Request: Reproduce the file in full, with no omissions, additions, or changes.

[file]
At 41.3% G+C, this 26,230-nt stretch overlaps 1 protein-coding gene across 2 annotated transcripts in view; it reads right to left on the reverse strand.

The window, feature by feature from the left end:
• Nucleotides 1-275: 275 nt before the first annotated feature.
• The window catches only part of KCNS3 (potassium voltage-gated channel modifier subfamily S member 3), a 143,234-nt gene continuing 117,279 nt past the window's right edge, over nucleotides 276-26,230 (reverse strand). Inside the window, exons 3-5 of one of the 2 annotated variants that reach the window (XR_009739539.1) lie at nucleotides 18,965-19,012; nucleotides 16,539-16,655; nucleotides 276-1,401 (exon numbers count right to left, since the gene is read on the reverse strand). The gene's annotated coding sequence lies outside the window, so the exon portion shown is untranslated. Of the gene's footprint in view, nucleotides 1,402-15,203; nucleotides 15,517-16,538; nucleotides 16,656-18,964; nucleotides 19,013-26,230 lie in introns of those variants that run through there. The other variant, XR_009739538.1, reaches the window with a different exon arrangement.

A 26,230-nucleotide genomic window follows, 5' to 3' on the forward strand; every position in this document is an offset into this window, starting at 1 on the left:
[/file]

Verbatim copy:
At 41.3% G+C, this 26,230-nt stretch overlaps 1 protein-coding gene across 2 annotated transcripts in view; it reads right to left on the reverse strand.

The window, feature by feature from the left end:
• Nucleotides 1-275: 275 nt before the first annotated feature.
• The window catches only part of KCNS3 (potassium voltage-gated channel modifier subfamily S member 3), a 143,234-nt gene continuing 117,279 nt past the window's right edge, over nucleotides 276-26,230 (reverse strand). Inside the window, exons 3-5 of one of the 2 annotated variants that reach the window (XR_009739539.1) lie at nucleotides 18,965-19,012; nucleotides 16,539-16,655; nucleotides 276-1,401 (exon numbers count right to left, since the gene is read on the reverse strand). The gene's annotated coding sequence lies outside the window, so the exon portion shown is untranslated. Of the gene's footprint in view, nucleotides 1,402-15,203; nucleotides 15,517-16,538; nucleotides 16,656-18,964; nucleotides 19,013-26,230 lie in introns of those variants that run through there. The other variant, XR_009739538.1, reaches the window with a different exon arrangement.

A 26,230-nucleotide genomic window follows, 5' to 3' on the forward strand; every position in this document is an offset into this window, starting at 1 on the left: